26. Origin of Life on Earth
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       Coacervate Drops and "Protobionts"

Oparin in Russia has had similar goals to Fox's, namely, to see how isolated and bounded regions of a solution could arise naturally, as potential centers for the development of life.

If a concentrated solution of polypeptides, nucleic acids, polysaccharides, or almost any polymer is gently shaken, it will separate into two phases of different polymer concentrations. Concentrated droplets will form in a more dilute solution.

These coacervate drops are typically 20 gm (200,000 A) in diameter, and may contain 5% to 50% polymer, depending on how they are formed. They have a skin or membrane around them, which is visible in a microscope.

Coacervate drops, like microspheres, are the result of physico-chemical forces and have no direct connection with life.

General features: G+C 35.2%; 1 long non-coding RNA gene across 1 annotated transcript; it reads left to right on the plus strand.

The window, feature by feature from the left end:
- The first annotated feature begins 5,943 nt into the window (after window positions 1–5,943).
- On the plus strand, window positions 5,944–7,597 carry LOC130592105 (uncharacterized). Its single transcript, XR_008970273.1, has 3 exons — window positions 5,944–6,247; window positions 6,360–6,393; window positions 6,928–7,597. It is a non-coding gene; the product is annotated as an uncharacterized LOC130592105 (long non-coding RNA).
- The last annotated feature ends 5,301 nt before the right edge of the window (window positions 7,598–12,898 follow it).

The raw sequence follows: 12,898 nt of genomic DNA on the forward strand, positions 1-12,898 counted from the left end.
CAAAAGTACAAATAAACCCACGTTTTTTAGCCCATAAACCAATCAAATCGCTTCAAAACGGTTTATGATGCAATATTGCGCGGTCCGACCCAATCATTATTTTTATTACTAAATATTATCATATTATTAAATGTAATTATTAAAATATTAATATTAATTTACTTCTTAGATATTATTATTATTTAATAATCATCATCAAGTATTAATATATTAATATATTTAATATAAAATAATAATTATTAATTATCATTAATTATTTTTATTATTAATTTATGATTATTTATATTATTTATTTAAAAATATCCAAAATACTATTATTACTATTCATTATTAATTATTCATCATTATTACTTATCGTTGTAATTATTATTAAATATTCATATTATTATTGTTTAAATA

If materials of smaller molecular weights are added to a solution of coacervate drops, they will distribute themselves unequally between drops and bulk solution, depending on their relative solubilities in the two polymer phases.

Coacervates tend to concentrate some molecules in their interior, an ability that the most rudimentary of protocells would need.

This behavior of coacervates shows how early protocells could have achieved internal compositions that were different from their surroundings, and could have developed a certain amount of chemical independence.

  Page 27 of 36 Glossary